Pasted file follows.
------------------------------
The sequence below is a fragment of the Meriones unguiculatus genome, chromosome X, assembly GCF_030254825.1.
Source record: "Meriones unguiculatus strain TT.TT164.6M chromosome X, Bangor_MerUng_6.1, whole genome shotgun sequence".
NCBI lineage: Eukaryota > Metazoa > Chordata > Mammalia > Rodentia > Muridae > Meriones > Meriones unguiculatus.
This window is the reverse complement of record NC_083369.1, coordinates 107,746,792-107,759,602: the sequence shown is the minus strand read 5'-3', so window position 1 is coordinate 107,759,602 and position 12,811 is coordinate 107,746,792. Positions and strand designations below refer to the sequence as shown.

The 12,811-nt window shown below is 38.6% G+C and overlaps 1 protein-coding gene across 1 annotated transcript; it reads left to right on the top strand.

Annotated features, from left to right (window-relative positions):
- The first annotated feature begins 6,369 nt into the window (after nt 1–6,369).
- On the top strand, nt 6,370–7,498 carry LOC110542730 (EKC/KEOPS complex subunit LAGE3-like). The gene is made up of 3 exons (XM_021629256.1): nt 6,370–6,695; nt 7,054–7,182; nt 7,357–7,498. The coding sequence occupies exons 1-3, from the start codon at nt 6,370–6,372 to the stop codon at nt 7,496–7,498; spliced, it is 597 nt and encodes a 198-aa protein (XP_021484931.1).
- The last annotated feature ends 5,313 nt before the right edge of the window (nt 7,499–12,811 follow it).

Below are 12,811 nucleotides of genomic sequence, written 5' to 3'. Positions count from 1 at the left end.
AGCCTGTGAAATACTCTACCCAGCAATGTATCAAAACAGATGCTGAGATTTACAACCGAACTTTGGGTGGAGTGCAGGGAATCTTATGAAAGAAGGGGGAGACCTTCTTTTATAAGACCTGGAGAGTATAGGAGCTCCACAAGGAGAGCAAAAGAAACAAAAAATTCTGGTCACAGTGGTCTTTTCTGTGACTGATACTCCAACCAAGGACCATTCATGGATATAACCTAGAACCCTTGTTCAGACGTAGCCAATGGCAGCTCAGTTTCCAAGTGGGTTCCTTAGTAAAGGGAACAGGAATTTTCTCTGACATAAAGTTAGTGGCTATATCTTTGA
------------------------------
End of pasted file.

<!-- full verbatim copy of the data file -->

The sequence below is a fragment of the Meriones unguiculatus genome, chromosome X, assembly GCF_030254825.1.
Source record: "Meriones unguiculatus strain TT.TT164.6M chromosome X, Bangor_MerUng_6.1, whole genome shotgun sequence".
NCBI lineage: Eukaryota > Metazoa > Chordata > Mammalia > Rodentia > Muridae > Meriones > Meriones unguiculatus.
This window is the reverse complement of record NC_083369.1, coordinates 107,746,792-107,759,602: the sequence shown is the minus strand read 5'-3', so window position 1 is coordinate 107,759,602 and position 12,811 is coordinate 107,746,792. Positions and strand designations below refer to the sequence as shown.

The 12,811-nt window shown below is 38.6% G+C and overlaps 1 protein-coding gene across 1 annotated transcript; it reads left to right on the top strand.

Annotated features, from left to right (window-relative positions):
- The first annotated feature begins 6,369 nt into the window (after nt 1–6,369).
- On the top strand, nt 6,370–7,498 carry LOC110542730 (EKC/KEOPS complex subunit LAGE3-like). The gene is made up of 3 exons (XM_021629256.1): nt 6,370–6,695; nt 7,054–7,182; nt 7,357–7,498. The coding sequence occupies exons 1-3, from the start codon at nt 6,370–6,372 to the stop codon at nt 7,496–7,498; spliced, it is 597 nt and encodes a 198-aa protein (XP_021484931.1).
- The last annotated feature ends 5,313 nt before the right edge of the window (nt 7,499–12,811 follow it).

Below are 12,811 nucleotides of genomic sequence, written 5' to 3'. Positions count from 1 at the left end.
AGCCTGTGAAATACTCTACCCAGCAATGTATCAAAACAGATGCTGAGATTTACAACCGAACTTTGGGTGGAGTGCAGGGAATCTTATGAAAGAAGGGGGAGACCTTCTTTTATAAGACCTGGAGAGTATAGGAGCTCCACAAGGAGAGCAAAAGAAACAAAAAATTCTGGTCACAGTGGTCTTTTCTGTGACTGATACTCCAACCAAGGACCATTCATGGATATAACCTAGAACCCTTGTTCAGACGTAGCCAATGGCAGCTCAGTTTCCAAGTGGGTTCCTTAGTAAAGGGAACAGGAATTTTCTCTGACATAAAGTTAGTGGCTATATCTTTGA